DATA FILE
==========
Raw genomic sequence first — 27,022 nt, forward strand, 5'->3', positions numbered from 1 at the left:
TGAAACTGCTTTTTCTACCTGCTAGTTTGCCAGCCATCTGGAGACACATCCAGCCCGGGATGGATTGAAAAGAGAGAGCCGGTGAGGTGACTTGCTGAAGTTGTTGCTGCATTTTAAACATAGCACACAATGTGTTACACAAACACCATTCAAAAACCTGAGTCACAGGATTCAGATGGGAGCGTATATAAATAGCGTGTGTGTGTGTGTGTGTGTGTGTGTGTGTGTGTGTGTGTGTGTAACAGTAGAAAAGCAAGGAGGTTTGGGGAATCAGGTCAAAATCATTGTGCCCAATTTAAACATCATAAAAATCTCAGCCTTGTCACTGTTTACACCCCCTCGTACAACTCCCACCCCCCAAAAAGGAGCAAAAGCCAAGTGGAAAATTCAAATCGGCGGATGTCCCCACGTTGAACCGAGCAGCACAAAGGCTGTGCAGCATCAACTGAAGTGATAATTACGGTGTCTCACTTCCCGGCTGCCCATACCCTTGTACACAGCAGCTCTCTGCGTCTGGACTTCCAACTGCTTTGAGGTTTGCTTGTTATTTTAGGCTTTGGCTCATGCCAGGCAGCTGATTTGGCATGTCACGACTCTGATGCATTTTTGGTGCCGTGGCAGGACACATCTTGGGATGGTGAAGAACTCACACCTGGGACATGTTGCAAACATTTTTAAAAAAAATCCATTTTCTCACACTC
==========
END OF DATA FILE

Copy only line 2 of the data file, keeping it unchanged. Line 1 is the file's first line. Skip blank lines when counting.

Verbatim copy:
TGAAACTGCTTTTTCTACCTGCTAGTTTGCCAGCCATCTGGAGACACATCCAGCCCGGGATGGATTGAAAAGAGAGAGCCGGTGAGGTGACTTGCTGAAGTTGTTGCTGCATTTTAAACATAGCACACAATGTGTTACACAAACACCATTCAAAAACCTGAGTCACAGGATTCAGATGGGAGCGTATATAAATAGCGTGTGTGTGTGTGTGTGTGTGTGTGTGTGTGTGTGTGTGTGTGTAACAGTAGAAAAGCAAGGAGGTTTGGGGAATCAGGTCAAAATCATTGTGCCCAATTTAAACATCATAAAAATCTCAGCCTTGTCACTGTTTACACCCCCTCGTACAACTCCCACCCCCCAAAAAGGAGCAAAAGCCAAGTGGAAAATTCAAATCGGCGGATGTCCCCACGTTGAACCGAGCAGCACAAAGGCTGTGCAGCATCAACTGAAGTGATAATTACGGTGTCTCACTTCCCGGCTGCCCATACCCTTGTACACAGCAGCTCTCTGCGTCTGGACTTCCAACTGCTTTGAGGTTTGCTTGTTATTTTAGGCTTTGGCTCATGCCAGGCAGCTGATTTGGCATGTCACGACTCTGATGCATTTTTGGTGCCGTGGCAGGACACATCTTGGGATGGTGAAGAACTCACACCTGGGACATGTTGCAAACATTTTTAAAAAAAATCCATTTTCTCACACTC